One of the pathetic things about elections, is how many people don’t vote, particularly in local elections. Anywhere from 10 to 30% of the registered voters participate in local city and school district elections. Then there are those people who vote only once every four years, in the presidential elections.
Eight years ago, those people created a big problem in Florida because many of them were easily mixed up when they went to cast a ballot.
While voting is not exactly brain surgery, a voter must pay attention to the instructions and how they are actually marking the ballot. But if a voter only votes once every four years, it is easy to get mixed up with new voting systems and different types ballots. Adding to the problem was the antiquated rules and procedures that have not been updated, although voting systems have changed.
There are many types of ballots and if you vote regularly, you might use three different systems, depending on who is running the election – the county, the city or some other agencies.
We no longer use voting cards to punch a hole to cast your vote. That system was outlawed in the last presidential elect because there were too many “pregnant chads” and “dimples” and the difficulty in trying to figure out the voter’s intent. Did they really mean to punch a hole and select that candidate but the voting pin didn’t go through? Did they change their mind?
This is particularly true when a voter is marking an absentee ballot. Sometimes people make mistakes or change their mind after they have marked their ballots. They use scotch tape, white-out, you name it, to correct an error on the ballot. At a polling place they could simply ask for a replacement ballot, but an absentee voter can’t do this. Yes, you can ask the election city or county election office to mail you a second ballot, but that takes some time, and you can’t wait to request a new ballot the day before the election day.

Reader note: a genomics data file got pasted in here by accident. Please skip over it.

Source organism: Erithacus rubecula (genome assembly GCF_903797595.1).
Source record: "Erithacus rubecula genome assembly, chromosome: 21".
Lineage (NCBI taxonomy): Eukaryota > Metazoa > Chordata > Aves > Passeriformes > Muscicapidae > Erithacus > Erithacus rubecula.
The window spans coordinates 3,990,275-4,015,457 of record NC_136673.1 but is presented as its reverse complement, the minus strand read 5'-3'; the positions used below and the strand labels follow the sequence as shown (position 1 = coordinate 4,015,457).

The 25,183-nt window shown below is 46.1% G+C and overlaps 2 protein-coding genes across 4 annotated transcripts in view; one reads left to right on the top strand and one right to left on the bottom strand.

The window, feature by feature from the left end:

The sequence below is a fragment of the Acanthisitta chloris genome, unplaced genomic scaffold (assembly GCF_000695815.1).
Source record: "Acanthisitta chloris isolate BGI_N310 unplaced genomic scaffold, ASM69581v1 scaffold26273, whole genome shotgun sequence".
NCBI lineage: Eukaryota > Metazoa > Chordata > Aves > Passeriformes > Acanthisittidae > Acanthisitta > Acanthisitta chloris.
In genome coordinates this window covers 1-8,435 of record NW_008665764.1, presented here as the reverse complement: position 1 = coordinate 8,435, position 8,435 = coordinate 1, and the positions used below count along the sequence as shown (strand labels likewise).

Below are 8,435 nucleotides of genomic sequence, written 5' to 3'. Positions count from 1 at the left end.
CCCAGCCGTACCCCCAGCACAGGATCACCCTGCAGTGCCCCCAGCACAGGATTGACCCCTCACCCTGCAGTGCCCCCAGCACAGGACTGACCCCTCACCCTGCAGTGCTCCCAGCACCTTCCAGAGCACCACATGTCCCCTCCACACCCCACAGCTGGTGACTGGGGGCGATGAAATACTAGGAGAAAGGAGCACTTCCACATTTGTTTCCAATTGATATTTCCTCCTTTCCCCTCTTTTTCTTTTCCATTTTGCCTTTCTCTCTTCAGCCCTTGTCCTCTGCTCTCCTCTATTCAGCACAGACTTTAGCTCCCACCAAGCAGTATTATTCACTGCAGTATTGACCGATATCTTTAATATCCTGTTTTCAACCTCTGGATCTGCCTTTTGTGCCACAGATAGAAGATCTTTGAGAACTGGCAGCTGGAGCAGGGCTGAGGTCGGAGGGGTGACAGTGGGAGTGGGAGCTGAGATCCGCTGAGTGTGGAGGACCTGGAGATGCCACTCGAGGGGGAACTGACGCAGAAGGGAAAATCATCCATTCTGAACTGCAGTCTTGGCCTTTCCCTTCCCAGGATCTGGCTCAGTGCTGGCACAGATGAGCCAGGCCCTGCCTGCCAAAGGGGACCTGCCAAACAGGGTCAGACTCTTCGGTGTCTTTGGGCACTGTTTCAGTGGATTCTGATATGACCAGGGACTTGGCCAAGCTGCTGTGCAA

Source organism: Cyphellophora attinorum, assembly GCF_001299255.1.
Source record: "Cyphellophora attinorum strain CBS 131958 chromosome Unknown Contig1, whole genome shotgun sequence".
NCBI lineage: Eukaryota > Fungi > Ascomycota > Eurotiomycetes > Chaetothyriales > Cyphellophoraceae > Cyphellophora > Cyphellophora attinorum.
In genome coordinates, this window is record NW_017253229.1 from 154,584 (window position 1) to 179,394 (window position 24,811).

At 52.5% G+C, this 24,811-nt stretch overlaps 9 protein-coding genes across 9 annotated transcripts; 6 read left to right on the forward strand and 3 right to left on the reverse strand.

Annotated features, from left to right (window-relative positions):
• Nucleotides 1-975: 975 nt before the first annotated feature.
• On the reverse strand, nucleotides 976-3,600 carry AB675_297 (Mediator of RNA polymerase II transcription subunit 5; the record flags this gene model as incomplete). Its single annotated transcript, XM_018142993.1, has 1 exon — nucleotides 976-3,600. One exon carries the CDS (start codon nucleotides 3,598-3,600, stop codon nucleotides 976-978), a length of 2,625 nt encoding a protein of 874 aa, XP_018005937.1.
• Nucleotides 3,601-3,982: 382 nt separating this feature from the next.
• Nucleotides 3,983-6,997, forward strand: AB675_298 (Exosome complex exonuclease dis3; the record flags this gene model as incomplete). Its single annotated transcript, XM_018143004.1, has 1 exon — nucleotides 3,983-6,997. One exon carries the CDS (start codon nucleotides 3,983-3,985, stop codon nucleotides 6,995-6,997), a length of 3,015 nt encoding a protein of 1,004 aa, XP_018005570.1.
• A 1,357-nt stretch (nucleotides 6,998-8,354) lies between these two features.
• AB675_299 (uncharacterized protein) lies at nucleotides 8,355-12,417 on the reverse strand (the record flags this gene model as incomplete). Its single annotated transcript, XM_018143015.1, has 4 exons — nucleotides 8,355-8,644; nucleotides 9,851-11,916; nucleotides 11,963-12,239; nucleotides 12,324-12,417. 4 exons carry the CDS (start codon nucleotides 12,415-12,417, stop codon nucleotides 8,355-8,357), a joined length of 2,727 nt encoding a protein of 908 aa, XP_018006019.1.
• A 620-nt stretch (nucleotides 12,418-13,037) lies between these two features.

At the polling place, the most popular form of voting systems today is one that allows the voter to use a stylus pen with a felt-tip marker. You press the stylus directly into a hole next to your selection. This works well, 99% of the time. However, if a voter does not press hard-enough or if the ballot card is not lined-up right, there is a possibility that they can mis-vote.
It is very important for voters to take a minute to inspect their ballots and double check that the marks are on the correct number before dropping the card in the ballot box.
So don’t be in too much of a hurry when you go to vote, take the time to check and double check.
As a past poll worker, I remember an experience where a well-dressed gentleman rushed in to vote. He declined a demonstration of how to use the voting machine and grabbed his ballot and went to vote. A few minutes later, he came back with a “sheepish” look on his face, stating that he couldn’t insert his ballot in the voting unit. After a quick demonstration, he turned back to the voting booth and quickly voted, dropped his ballot in the box and left. He couldn’t get out of there fast enough.
I couldn’t understand how he had voted so fast because there were a number of judges up for election and scores of state and local measures. Oh well, not my problem.